WASHINGTON – A Frenchman who had escaped at least two earlier U.S.-led attempts on his life for defecting to Al-Qaida died in a July airstrike, the Pentagon said Tuesday.
David Drugeon, who had converted to Islam in his teens after becoming radicalized in French and Egyptian mosques, was killed July 5 in a strike near Aleppo, Syria’s second-largest city and the site of fierce fighting in its four-year civil war.
“He was specifically targeted,” said Pentagon spokesman Navy Capt. Jeff Davis.
Analysts said Drugeon’s death was significant because he had become a master bomb maker who specialized in assembling plastic explosives and because he symbolized the hundreds of Europeans who have become radical Muslims and joined Al-Qaida and the Islamic State in Iraq and the Levant (ISIL).
Pentagon press secretary Peter Cook said that Drugeon, 25, was a member of the Khorasan Group, a small cell of experienced Al-Qaida militants who have coordinated with Nusra Front, Syria’s main Al-Qaida affiliate.
“As an explosives expert, he trained other extremists in Syria and sought to plan external attacks against Western targets,” Cook said. “This action will degrade and disrupt ongoing external operations of Al-Qaida.”
In a more recent airstrike in Iraq, on Sept. 10, U.S.-led forces killed Abu Bakr al Turkmani, described by the Pentagon as an “administrative emir” of ISIL and “a close associate to multiple ISIL senior leaders.”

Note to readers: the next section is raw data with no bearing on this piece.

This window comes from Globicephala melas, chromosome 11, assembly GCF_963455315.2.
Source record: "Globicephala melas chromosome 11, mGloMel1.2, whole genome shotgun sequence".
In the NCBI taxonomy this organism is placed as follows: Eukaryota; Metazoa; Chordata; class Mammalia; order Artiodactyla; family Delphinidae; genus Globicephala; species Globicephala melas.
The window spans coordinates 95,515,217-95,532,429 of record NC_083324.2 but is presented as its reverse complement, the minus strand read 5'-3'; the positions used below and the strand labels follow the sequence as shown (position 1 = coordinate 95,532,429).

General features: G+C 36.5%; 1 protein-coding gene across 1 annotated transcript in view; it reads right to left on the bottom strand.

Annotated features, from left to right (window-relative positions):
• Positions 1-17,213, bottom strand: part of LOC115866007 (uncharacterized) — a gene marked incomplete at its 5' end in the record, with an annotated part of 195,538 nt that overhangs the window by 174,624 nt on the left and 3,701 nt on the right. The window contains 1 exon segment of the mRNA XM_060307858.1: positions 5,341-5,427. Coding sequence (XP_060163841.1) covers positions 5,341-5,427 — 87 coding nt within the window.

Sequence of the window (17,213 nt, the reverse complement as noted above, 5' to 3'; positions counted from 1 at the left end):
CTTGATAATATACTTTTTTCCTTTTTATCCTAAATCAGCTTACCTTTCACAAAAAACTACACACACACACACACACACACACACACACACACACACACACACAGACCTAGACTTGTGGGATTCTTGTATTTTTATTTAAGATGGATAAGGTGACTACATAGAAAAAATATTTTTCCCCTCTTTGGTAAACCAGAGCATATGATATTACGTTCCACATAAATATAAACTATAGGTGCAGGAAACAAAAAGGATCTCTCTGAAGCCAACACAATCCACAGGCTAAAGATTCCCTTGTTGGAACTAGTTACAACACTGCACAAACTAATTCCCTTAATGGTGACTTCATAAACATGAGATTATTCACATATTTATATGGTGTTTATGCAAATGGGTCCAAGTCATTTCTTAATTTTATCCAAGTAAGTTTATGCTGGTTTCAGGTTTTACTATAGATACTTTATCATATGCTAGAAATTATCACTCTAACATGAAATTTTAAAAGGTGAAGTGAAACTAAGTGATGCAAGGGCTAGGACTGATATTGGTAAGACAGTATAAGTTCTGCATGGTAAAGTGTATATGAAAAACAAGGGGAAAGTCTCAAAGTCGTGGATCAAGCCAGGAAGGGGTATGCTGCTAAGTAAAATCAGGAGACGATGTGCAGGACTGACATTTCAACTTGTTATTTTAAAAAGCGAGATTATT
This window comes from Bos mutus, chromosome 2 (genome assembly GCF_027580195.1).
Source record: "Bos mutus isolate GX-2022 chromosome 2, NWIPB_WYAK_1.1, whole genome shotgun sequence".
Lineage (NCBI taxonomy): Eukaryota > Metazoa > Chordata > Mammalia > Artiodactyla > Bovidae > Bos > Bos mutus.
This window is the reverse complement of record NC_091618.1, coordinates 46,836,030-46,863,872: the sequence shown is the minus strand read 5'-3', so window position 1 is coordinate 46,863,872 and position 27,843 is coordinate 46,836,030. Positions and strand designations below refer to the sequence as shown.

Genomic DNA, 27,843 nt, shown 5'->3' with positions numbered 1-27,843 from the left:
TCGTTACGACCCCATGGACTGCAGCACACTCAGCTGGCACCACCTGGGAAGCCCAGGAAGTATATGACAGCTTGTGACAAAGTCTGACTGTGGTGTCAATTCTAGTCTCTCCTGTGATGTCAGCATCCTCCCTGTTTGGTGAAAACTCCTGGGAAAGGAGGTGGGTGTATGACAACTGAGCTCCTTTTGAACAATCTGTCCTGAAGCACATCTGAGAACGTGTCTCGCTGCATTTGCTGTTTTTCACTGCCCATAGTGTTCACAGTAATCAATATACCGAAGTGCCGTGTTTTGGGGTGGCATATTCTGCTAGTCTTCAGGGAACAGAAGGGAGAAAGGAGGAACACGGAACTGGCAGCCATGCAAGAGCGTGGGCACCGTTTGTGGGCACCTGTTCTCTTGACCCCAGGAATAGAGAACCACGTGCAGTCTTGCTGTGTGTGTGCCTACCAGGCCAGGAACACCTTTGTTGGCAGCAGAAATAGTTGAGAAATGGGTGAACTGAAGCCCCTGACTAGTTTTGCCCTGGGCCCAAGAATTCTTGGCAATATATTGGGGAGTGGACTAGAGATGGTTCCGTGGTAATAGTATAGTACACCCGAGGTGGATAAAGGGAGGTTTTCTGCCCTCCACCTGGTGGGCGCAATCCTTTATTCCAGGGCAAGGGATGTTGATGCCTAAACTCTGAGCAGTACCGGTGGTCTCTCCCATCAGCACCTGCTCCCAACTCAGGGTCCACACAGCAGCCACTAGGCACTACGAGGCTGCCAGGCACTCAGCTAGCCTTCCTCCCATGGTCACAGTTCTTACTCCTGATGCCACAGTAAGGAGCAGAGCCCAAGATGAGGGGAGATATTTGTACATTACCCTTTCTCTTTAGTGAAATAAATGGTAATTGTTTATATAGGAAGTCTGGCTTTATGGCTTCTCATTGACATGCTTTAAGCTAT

But it was the reported death of Drugeon that drew the attention of terrorism analysts because he was a Frenchman who defected to Al-Qaida after receiving military and intelligence training from France in the apparent hope of planting him inside the radical group and using him as an informant.
Instead, when Drugeon arrived three years ago in Waziristan, a region of Pakistan that has long harbored radical Islamists, he reportedly told Al-Qaida leaders that he was a French spy and wanted to join their ranks.
Drugeon subsequently received training in assembling explosives and became an expert bomb maker.
French officials tried to downplay Drugeon’s defection, but his importance was underscored on Sept. 23, 2014, when the U.S. launched its first strikes in Syria, targeting him and other Khorasan operatives. Drugeon survived that strike and another in November 2014.